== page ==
- liver cancer. Your doctor may suggest blood tests and an ultrasound or another type of imaging test to check for liver cancer. Finding cancer at an early stage improves the chance of curing the cancer.
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Prevention Is The Best Medicine
Even though hepatitis C rarely spreads within a household, if you or a family member have the disease, its wise to take precautions to prevent its spread especially if anyone in your home is immune compromised, or has cuts or open sores that increase the risk of infection.
In general, use these common sense preventive tips:
- Unless you are in a long-term, monogamous relationship, practice safe sex.
- Clean up spilled or dried blood with a bleach-based cleaning solution and wear rubber gloves.
- Do not share razors.
- Do not share toothbrushes. Though hepatitis C is not transmitted through saliva, there might be blood on the toothbrush, Reau says.
Note that hepatitis C is not transmitted by sharing eating utensils, hugging, kissing, coughing or sneezing.
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When To Seek Medical Advice
See your GP if you persistently have any of the later symptoms above, or if they keep returning. They may recommend having a blood test that can check for hepatitis C. Read more about diagnosing hepatitis C.
None of the symptoms above mean you definitely have hepatitis C, but its important to get them checked out.
You should also speak to your GP about getting tested if theres a risk youre infected, even if you dont have any symptoms. This particularly includes people who inject drugs or have done so in the past.
Read about the causes of hepatitis C for more information about whos at risk of having the infection.
Hiv And Hepatitis C Coinfection
HCV infection is common among people with HIV who also inject drugs. Nearly 75% of people living with HIV who report a history of injection drug use are co-infected with HCV. All people who are diagnosed with HIV are recommended to be tested for HCV at least once. People living with HIV are at greater risk for complications and death from HCV infection. Fortunately, direct acting antivirals that are used to treat HCV work equally well in people with and without HIV infection. For more information about HIV and HCV coinfection, visit the HIV.govs pages about hepatitis C and HIV coinfection.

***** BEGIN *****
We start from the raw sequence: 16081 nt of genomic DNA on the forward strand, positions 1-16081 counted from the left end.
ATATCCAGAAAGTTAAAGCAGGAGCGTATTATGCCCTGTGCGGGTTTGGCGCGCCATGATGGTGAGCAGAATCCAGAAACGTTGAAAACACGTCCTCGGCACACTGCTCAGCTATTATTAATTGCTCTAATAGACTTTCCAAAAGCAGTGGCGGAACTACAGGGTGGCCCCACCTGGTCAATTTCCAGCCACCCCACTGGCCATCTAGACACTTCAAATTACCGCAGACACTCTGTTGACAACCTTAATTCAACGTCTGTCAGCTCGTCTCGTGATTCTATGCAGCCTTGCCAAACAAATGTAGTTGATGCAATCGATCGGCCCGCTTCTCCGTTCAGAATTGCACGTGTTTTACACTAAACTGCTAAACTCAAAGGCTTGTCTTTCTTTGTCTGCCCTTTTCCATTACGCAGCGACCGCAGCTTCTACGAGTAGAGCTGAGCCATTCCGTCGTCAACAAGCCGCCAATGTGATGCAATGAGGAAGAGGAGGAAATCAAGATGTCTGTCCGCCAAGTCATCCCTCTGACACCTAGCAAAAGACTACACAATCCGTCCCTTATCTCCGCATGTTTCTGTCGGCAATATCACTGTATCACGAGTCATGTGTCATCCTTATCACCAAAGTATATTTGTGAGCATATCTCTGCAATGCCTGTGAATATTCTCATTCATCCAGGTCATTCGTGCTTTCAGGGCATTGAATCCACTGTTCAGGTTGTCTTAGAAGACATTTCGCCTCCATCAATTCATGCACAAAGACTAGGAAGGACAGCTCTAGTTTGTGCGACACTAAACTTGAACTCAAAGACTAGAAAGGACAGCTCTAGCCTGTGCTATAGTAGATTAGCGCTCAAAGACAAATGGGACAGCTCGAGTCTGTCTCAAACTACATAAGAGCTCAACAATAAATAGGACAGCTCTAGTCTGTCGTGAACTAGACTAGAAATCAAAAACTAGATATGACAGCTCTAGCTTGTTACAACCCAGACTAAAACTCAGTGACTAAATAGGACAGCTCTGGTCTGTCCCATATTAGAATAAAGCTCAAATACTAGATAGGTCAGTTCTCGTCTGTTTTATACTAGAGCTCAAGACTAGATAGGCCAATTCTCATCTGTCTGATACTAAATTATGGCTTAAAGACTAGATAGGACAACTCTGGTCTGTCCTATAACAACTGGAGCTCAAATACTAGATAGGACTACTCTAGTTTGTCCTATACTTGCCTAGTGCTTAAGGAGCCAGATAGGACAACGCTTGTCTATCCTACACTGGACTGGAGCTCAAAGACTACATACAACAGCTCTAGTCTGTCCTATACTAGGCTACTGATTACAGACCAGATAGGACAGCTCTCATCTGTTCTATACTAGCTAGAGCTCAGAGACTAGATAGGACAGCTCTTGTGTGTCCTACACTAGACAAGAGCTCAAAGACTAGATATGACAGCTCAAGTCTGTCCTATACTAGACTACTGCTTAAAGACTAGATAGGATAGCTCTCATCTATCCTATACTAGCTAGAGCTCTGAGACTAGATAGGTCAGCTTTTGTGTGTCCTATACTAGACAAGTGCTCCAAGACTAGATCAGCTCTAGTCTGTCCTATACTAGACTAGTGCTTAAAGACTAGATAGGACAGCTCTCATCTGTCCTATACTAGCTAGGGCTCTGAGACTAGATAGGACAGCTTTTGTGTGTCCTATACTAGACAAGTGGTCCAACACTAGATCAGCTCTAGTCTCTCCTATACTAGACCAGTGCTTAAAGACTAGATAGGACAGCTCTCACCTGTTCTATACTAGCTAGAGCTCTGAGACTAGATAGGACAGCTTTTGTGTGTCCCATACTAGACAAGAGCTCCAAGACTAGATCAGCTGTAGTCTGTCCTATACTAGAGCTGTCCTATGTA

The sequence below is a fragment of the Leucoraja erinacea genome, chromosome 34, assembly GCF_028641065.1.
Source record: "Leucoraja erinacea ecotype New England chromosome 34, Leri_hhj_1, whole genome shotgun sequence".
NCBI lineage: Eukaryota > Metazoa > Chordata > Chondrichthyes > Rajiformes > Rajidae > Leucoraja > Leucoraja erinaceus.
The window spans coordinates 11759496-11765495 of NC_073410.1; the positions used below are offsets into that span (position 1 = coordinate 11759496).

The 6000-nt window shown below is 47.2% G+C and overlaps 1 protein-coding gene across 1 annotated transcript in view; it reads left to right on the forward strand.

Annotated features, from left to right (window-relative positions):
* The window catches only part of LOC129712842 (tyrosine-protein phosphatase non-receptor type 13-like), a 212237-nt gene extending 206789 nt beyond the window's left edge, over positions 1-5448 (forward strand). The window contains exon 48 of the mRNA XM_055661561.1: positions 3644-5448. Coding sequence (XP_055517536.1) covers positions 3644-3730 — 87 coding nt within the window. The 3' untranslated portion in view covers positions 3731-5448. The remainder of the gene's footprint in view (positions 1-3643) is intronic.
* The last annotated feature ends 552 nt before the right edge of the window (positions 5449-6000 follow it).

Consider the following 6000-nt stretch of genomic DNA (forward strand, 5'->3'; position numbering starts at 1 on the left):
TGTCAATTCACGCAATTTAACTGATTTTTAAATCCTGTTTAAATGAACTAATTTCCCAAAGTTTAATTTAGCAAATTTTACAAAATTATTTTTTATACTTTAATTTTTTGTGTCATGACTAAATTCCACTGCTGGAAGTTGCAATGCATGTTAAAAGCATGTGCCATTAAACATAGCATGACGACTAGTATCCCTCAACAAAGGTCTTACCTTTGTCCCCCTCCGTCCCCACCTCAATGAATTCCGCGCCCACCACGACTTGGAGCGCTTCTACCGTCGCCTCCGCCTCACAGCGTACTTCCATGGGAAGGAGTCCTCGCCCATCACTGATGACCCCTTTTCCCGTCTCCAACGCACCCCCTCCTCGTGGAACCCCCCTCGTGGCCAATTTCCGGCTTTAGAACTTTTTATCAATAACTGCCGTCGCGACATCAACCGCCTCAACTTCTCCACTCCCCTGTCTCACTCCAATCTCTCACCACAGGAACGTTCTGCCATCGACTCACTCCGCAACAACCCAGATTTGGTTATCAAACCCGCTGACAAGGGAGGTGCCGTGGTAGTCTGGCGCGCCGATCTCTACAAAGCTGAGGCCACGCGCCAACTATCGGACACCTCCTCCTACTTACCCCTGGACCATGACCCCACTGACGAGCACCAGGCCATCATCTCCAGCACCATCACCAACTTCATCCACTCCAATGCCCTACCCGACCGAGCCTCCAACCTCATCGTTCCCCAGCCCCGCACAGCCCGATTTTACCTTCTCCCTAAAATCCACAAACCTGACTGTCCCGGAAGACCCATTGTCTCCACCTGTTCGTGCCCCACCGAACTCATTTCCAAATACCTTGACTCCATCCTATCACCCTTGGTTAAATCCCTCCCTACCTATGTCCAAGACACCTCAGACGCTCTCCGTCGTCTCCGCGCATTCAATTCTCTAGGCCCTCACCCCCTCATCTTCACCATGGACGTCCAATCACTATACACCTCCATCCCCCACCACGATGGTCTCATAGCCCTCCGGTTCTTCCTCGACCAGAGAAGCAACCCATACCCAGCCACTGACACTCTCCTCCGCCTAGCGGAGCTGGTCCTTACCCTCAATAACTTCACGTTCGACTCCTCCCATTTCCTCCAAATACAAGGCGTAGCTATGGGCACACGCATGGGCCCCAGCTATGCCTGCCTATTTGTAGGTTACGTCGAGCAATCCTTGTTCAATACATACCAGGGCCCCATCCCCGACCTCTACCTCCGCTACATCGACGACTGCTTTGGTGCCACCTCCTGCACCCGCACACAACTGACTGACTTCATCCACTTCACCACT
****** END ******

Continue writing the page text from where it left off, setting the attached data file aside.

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Why Cure Hep C
Curing your hep C clears the virus from your body. It reduces liver inflammation and can help reverse fibrosis and even cirrhosis.
Live free from the worry of hep C knowing that you no longer have hep C can help you feel better about yourself. For example, you may no longer feel worried about passing hep C to other people. There has been no better time to think about hep C treatment.
Find out more about the benefits of clearing hep C call the Hepatitis Infoline.
Grace talks about her experience of being cured of hepatitis C with new, highly effective treatments. Theres never been a better time to be cured of hep C.
How Do Doctors Treat Hepatitis C
Doctors treat hepatitis C with antiviral medicines that attack the virus and can cure the disease in most cases.
Several newer medicines, called direct-acting antiviral medicines, have been approved to treat hepatitis C since 2013. Studies show that these medicines can cure chronic hepatitis C in most people with this disease. These medicines can also cure acute hepatitis C. In some cases, doctors recommend waiting to see if an acute infection becomes chronic before starting treatment.